11 January 2020

Shopping

When I was a boy, living in my home village in the heart of East Yorkshire, I would often visit our local shops. In those days the village had a population of 350 to 400 but we had six shops and a cafe. It seems almost incredible because today the village has a population of 2500 and there is only one shop.

The three shops I visited most often were Mrs Austwick's sweet shop, The Post Office run by Mrs Rosling and the general grocery shop run by Mr Peers. Many is the time that my mother would send me to Mr Peers's shop with a list or going further back in time I would accompany her there with my hand in hers. 

Mr Peers always wore a light brown shop coat. A bell above the door rang when you went inside. The shop's aroma was a mixture of everything in there from fresh bread to ham that was cut freshly on a lethal slicer and from apples to biscuits that you bought by weight from big wholesale tins.

Mr Peers was not a jovial man as I recall but he was polite and friendly. He gave his customers the time of day as pleasantries were exchanged along with current village news and local gossip. That was part of the shopping experience. Items bought were placed in one's basket - for there were no plastic bags - and then Mr Peers would calculate the bill on his ancient till with its brass number buttons and the little window at the top where the total would pop up on little white wafers made of tin.

Fast forward to 2020. 

This afternoon I visited a crowded "Aldi" discount supermarket to pick up a few things, including batteries, fresh pasta and a bottle of New Zealand sauvignon blanc. Then I waited at one of the check-out conveyor belts. Soon it was my turn.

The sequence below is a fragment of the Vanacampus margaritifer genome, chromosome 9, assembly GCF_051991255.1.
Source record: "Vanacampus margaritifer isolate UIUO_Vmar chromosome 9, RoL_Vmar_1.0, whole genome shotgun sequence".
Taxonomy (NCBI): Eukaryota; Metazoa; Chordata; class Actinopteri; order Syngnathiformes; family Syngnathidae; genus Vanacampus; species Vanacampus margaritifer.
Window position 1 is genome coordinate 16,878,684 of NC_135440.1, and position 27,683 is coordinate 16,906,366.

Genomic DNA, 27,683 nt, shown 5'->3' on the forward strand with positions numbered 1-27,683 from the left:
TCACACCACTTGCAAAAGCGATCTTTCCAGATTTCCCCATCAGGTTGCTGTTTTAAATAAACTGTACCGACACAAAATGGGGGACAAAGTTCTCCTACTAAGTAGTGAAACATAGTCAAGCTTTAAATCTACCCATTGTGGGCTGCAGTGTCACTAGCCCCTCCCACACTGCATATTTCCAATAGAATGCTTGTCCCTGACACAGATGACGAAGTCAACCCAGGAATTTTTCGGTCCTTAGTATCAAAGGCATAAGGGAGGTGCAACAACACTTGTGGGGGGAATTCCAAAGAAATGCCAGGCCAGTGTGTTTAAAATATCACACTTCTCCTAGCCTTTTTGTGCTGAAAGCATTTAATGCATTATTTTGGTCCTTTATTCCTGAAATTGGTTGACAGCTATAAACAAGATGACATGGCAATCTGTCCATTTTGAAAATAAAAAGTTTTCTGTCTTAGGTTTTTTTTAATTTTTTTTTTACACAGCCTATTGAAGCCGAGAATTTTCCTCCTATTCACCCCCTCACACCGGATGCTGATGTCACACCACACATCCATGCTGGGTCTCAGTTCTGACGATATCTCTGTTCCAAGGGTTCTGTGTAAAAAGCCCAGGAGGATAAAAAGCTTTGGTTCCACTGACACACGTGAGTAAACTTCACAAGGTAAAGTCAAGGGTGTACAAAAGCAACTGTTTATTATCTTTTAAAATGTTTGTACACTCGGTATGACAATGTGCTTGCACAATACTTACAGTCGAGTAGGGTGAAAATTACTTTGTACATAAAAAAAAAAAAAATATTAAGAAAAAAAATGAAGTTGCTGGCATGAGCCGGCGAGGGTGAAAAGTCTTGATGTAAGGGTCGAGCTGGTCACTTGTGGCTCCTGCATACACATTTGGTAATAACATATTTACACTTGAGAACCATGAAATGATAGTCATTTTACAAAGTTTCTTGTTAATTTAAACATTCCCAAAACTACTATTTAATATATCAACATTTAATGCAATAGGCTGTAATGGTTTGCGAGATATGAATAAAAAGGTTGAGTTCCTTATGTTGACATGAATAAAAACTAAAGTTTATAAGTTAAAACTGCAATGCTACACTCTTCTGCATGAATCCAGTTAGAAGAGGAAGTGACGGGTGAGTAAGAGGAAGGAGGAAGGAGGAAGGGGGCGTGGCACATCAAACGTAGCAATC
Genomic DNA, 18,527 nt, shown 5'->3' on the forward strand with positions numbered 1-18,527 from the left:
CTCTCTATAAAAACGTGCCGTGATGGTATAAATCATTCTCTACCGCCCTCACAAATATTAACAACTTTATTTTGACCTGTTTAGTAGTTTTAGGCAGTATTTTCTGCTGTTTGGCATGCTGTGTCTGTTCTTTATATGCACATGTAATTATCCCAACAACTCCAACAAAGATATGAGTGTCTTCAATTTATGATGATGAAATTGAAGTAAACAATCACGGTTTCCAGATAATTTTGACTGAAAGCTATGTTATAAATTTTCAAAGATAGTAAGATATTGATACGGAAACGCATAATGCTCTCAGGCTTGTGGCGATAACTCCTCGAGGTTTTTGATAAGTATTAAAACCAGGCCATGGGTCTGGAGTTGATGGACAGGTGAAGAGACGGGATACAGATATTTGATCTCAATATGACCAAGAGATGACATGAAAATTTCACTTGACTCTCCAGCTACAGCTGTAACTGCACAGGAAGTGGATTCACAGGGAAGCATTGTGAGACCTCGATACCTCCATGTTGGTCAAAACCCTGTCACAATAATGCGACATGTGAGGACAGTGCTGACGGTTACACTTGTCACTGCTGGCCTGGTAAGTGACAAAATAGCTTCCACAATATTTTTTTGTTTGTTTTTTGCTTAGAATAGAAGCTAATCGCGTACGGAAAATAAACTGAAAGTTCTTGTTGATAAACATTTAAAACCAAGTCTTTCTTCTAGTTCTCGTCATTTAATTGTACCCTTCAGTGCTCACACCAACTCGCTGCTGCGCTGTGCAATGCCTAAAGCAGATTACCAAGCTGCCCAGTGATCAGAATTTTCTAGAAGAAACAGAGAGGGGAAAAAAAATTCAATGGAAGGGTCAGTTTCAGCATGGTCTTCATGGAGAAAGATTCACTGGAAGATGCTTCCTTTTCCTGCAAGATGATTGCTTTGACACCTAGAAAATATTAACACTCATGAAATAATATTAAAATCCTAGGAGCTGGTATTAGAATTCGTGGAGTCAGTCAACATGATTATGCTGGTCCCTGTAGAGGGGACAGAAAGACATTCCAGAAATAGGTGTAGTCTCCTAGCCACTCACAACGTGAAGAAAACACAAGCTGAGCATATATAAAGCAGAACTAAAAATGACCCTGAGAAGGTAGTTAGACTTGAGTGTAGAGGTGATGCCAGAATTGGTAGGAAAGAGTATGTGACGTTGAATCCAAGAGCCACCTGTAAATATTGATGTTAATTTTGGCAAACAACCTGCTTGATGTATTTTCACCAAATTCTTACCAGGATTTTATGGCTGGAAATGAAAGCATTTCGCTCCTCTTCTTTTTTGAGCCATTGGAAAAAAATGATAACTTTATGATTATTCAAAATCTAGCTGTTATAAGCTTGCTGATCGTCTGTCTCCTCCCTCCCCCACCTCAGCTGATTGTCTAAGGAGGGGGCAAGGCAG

The young shop assistant didn't say a word to me as my few items were scanned very swiftly and then he said, "Cash or card?" as I hurried to get my purchases in the plastic bag I had just taken from my pocket. No doubt as "Aldi" employee  guidelines recommend, he wanted me out of there as quickly as possible and he looked at me with evident disdain as I grabbed the bottle of wine because he was already scanning the next shopper's load and I was getting in the way.

Perhaps I should have tried to engage him in conversation - echoing the pleasant ambience once experienced in Mr Peers's shop. I might have asked about the weather or what he thought about the assassination of Qassem Soleimani under the direct instructions of Donald Trump or about what it is like to work for "Aldi".

Yes - shopping is certainly different these days.

42 comments:

  1. Did you go into any Publix grocery stores when you were in Florida? They encourage their employees to be very friendly and today I had the opposite experience of yours as I did my shopping. I had everything on the belt and the woman was scanning the items and she asked, "What do you have planned for the rest of the afternoon?"
    This was a nice, friendly question but I WAS NOT IN THE MOOD FOR CHAT! So I told her, "Not much," which pretty much shut things down. I'm generally friendly and do appreciate the personal service at Publix but today wasn't that day. I have to say though that I never feel rushed at Publix. I appreciate that.

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    1. Never went in a Publix but we liked Piggly Wiggly. Great name for a supermarket chain. Is it still going?

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    2. Piggly Wiggly IS still going! We have two here in Florence!

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  2. I understand what you are talking about as it has happened to me on occasion. The worst is when you feel rushed out of the place as you described! Most of the time I get fairly friendly people checking me out and I admit I often will start a conversation. My husband is a talker and when he shops he always looks for his favorite cashier so he knows he will have a conversation. But no, it is not like the old days any more!